HitTail Vs. Digg – Which Works Better to Drive Traffic?

HitTail Best Practices Jan 24, 2007

I find myself torn between taking HitTail’s suggestions on what to write about, and my own gut instincts. Sometimes they align perfectly, and it’s a no-brainer. You can’t loose: write what you want to write about, and be assured it’s going to generate traffic.

But the recurring question continues: how does HitTail work if I don’t have enough content on my site to start with? The answer is “it doesn’t”. For people at that early stage of website development, HitTail’s value is mostly that of being a real-time Search Hit monitor, which has a built-in “honesty-check”. Huh?

Yep, HitTail tends to under-report search hits, due to strong philosophical beliefs that are tied to the HitTail suggestion algorithms. For example, every entry in the Search Hits tab corresponds to exactly one visitor. If the same referring source shows up 1000 times (such as when you get Dugg), then that corresponds to 1000 actual visitors. And watching that list as it flows by is just so much fun. So for sites starting out, I think my advice is to keep rolling out the content you think is appropriate, so that you reach critical mass, and HitTail kicks in and starts making writing suggestions. But also, try to write things that will get picked up and repeated.

For example, the biggest traffic driver lately has been this article by Darren Rowse from ProBlogger. He includes HitTail as one of the things to do in 2007 to help market your blog in 2007. Darren’s article got Dugg 823 times as of this writing. The combination of the popular ProBlogger site, plus being Dugg must light up the content like a beacon for the aggregation thieves, because Google is currently reporting 39,300 pages that contain Darren’s exact headline. Wow.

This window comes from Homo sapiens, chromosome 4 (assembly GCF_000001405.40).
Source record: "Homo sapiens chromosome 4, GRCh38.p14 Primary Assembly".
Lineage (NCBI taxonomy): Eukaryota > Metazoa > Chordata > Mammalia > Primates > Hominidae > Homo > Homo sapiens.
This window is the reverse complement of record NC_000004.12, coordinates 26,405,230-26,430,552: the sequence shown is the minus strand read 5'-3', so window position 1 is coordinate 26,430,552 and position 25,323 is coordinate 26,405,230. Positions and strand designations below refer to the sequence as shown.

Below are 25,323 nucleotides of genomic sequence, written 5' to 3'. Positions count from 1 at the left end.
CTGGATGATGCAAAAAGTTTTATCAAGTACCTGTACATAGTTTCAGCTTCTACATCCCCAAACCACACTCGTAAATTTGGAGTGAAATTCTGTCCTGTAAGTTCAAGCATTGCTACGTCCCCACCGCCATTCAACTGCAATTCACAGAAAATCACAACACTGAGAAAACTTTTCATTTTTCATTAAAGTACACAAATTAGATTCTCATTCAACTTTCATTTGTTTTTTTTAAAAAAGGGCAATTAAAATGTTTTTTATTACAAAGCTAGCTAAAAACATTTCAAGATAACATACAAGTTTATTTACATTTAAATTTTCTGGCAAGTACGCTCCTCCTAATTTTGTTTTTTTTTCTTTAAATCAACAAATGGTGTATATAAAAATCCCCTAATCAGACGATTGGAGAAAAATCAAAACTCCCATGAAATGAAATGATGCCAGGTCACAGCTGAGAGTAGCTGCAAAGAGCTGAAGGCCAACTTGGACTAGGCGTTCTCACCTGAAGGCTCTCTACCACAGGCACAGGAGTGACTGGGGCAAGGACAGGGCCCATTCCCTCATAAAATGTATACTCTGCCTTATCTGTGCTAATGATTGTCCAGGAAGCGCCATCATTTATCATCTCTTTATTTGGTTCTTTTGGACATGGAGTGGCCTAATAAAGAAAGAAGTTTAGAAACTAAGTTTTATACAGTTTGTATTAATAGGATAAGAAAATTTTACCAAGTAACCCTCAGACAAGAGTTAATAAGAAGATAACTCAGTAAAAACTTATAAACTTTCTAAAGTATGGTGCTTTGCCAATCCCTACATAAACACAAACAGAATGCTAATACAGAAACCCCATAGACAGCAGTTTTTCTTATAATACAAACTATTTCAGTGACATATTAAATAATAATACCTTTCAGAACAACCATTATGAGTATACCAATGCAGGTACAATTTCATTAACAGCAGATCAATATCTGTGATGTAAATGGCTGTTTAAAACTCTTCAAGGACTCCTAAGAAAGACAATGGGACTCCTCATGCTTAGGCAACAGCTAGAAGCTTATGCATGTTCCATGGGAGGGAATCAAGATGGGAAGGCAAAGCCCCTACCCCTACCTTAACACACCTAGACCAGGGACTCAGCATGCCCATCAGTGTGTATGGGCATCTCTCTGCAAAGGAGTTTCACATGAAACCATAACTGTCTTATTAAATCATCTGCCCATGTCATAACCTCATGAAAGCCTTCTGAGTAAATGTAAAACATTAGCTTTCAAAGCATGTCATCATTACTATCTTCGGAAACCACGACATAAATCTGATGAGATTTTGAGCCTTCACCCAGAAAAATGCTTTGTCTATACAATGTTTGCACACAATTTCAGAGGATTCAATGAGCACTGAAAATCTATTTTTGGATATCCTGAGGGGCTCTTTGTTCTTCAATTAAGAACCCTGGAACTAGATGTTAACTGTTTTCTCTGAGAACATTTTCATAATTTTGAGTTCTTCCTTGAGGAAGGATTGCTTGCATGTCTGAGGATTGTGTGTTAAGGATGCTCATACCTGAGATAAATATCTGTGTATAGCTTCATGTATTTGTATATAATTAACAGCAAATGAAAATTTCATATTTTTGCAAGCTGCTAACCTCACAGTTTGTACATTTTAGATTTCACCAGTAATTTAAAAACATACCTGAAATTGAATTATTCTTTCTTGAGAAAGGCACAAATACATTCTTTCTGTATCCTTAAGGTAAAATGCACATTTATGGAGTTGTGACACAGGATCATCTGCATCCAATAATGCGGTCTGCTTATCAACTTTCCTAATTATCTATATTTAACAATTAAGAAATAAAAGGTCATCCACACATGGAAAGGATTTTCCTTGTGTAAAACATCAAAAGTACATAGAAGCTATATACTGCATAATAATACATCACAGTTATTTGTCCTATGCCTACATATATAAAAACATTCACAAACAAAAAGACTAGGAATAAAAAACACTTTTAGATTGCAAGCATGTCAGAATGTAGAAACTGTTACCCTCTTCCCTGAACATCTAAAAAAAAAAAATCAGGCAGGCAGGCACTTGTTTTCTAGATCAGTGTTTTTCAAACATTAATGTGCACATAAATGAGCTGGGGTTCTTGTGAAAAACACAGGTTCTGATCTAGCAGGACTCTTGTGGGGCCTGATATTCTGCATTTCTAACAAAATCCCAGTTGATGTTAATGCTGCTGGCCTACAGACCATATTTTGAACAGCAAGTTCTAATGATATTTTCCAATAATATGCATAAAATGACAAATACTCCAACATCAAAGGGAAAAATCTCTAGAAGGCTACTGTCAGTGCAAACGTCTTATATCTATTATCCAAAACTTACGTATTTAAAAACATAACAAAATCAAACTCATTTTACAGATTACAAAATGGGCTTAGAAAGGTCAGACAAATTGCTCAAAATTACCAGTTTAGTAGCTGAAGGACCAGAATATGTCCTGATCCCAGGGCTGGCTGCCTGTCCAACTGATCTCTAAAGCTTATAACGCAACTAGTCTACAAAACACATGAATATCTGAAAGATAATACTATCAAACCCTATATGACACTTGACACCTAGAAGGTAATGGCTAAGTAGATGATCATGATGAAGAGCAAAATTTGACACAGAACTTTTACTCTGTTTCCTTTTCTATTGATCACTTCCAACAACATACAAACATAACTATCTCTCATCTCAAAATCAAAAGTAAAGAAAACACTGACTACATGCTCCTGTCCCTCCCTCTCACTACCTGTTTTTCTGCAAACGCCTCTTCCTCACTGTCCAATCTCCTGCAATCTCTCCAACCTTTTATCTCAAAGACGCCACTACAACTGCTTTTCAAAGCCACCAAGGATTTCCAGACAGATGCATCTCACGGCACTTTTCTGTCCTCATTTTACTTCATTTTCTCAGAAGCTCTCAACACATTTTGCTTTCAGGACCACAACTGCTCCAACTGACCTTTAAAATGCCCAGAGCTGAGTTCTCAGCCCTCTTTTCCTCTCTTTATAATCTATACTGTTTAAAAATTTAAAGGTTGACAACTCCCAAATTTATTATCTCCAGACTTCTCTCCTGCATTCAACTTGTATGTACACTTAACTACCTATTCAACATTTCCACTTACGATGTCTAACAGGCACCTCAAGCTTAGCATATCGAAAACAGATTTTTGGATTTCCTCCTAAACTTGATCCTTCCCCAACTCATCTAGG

This makes me feel the need to share with the HitTail and SEO community in order to put in perspective the two very different aspects of online public relations and outreach. SEO is a slow build, taking months and sometimes years before it’s firing on all cylinders and offsetting the need and cost of other marketing campaigns. But every once in awhile, you hit a homerun and get the benefit in very short order by getting Dugg (or previously, “SlashDotted”). So, what’s the difference, and whose a candidate for getting Dugg?

Well, there’s abundant articles on the Web about getting Dugg, so I won’t repeat that here, suffice to say they advice pandering to the techno-snooty Linux crowd, and using superlatives like “the best”, “the biggest” and the like. Regardless of whether or not Digg continues to hold the crown held yesterday by SlashDot and before that by Yahoo Cool Pick of the day, the timeless lesson to be learned here is that being cool, free and unique can offer a quick pop in traffic if you just get that headline right.

So, the magic shortcut to traffic comes down to what qualifies as cool, free and unique. Naturally, we’re trying to make HitTail qualify, but more often its things like the ability to play Pong on a wristwatch. This “curiosity” driven audience is like the geek equivalent of the gossip rags. And anything having to do with marketing will be attacked by this crowd as disingenuous and not newsworthy (and wristwatch Pong is). So, you must choose your ammunition for getting Dugg with great care.

This is why “free” is such a big part of the Web 2.0 movement. If you can give something away for free which is of great value, it appeals very strongly and fosters spontaneous, genuine linking. You’re essentially putting the world to work for you in a grass roots campaign without having to manipulate or “Astroturf” your audience. They will gladly do it for you out of gratitude.

But can everyone do this? No. It’s for those with the creativity, production and support capacity and resources to put something of value out for free, and not destroying yourself in the process. There are multitudes of examples, suffice to say that HitTail itself is just one, and reveals a lot about its relationship to its creators, the top public relations agency, Connors Communications, in New York City. But for those who are not in the position to do this, there is always your advice and opinions.

And finally, that closes the loop between USING HitTail and building your natural search traffic. For those who can’t get that big instantaneous diggable hit, you can simply develop their voice and opinions through blogging software, and take the slow, steady route, confident that the traffic will follow. If you write it, they will come—just not in the same numbers as the few days following getting Dugg.

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